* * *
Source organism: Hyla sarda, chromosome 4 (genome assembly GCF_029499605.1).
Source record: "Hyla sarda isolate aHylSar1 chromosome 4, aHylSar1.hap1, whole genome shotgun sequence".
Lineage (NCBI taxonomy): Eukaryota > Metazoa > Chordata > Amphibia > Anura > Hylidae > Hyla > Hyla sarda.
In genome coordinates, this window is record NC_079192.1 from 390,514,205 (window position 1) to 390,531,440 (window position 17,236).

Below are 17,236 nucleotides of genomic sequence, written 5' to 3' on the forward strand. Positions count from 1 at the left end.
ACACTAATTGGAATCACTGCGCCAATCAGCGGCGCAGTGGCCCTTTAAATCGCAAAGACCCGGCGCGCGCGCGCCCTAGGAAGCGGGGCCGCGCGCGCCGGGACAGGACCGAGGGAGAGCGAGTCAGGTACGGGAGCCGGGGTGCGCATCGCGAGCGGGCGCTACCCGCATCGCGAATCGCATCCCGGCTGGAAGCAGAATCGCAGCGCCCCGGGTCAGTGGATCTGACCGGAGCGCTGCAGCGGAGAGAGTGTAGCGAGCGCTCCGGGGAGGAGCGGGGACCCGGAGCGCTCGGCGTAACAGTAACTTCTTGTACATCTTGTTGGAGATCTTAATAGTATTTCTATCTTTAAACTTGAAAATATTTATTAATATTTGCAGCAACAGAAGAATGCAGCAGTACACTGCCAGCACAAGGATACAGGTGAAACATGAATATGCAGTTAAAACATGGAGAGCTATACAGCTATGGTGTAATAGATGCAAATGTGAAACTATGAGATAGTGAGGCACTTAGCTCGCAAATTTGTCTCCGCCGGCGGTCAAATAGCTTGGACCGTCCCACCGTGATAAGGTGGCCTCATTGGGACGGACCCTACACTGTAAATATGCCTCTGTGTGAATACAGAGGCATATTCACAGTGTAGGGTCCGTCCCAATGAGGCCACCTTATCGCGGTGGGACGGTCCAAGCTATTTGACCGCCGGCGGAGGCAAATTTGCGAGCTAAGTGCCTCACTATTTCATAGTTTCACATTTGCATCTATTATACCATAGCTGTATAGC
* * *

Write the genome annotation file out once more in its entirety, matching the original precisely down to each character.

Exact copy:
Source organism: Hyla sarda, chromosome 4 (genome assembly GCF_029499605.1).
Source record: "Hyla sarda isolate aHylSar1 chromosome 4, aHylSar1.hap1, whole genome shotgun sequence".
Lineage (NCBI taxonomy): Eukaryota > Metazoa > Chordata > Amphibia > Anura > Hylidae > Hyla > Hyla sarda.
In genome coordinates, this window is record NC_079192.1 from 390,514,205 (window position 1) to 390,531,440 (window position 17,236).

Below are 17,236 nucleotides of genomic sequence, written 5' to 3' on the forward strand. Positions count from 1 at the left end.
ACACTAATTGGAATCACTGCGCCAATCAGCGGCGCAGTGGCCCTTTAAATCGCAAAGACCCGGCGCGCGCGCGCCCTAGGAAGCGGGGCCGCGCGCGCCGGGACAGGACCGAGGGAGAGCGAGTCAGGTACGGGAGCCGGGGTGCGCATCGCGAGCGGGCGCTACCCGCATCGCGAATCGCATCCCGGCTGGAAGCAGAATCGCAGCGCCCCGGGTCAGTGGATCTGACCGGAGCGCTGCAGCGGAGAGAGTGTAGCGAGCGCTCCGGGGAGGAGCGGGGACCCGGAGCGCTCGGCGTAACAGTAACTTCTTGTACATCTTGTTGGAGATCTTAATAGTATTTCTATCTTTAAACTTGAAAATATTTATTAATATTTGCAGCAACAGAAGAATGCAGCAGTACACTGCCAGCACAAGGATACAGGTGAAACATGAATATGCAGTTAAAACATGGAGAGCTATACAGCTATGGTGTAATAGATGCAAATGTGAAACTATGAGATAGTGAGGCACTTAGCTCGCAAATTTGTCTCCGCCGGCGGTCAAATAGCTTGGACCGTCCCACCGTGATAAGGTGGCCTCATTGGGACGGACCCTACACTGTAAATATGCCTCTGTGTGAATACAGAGGCATATTCACAGTGTAGGGTCCGTCCCAATGAGGCCACCTTATCGCGGTGGGACGGTCCAAGCTATTTGACCGCCGGCGGAGGCAAATTTGCGAGCTAAGTGCCTCACTATTTCATAGTTTCACATTTGCATCTATTATACCATAGCTGTATAGC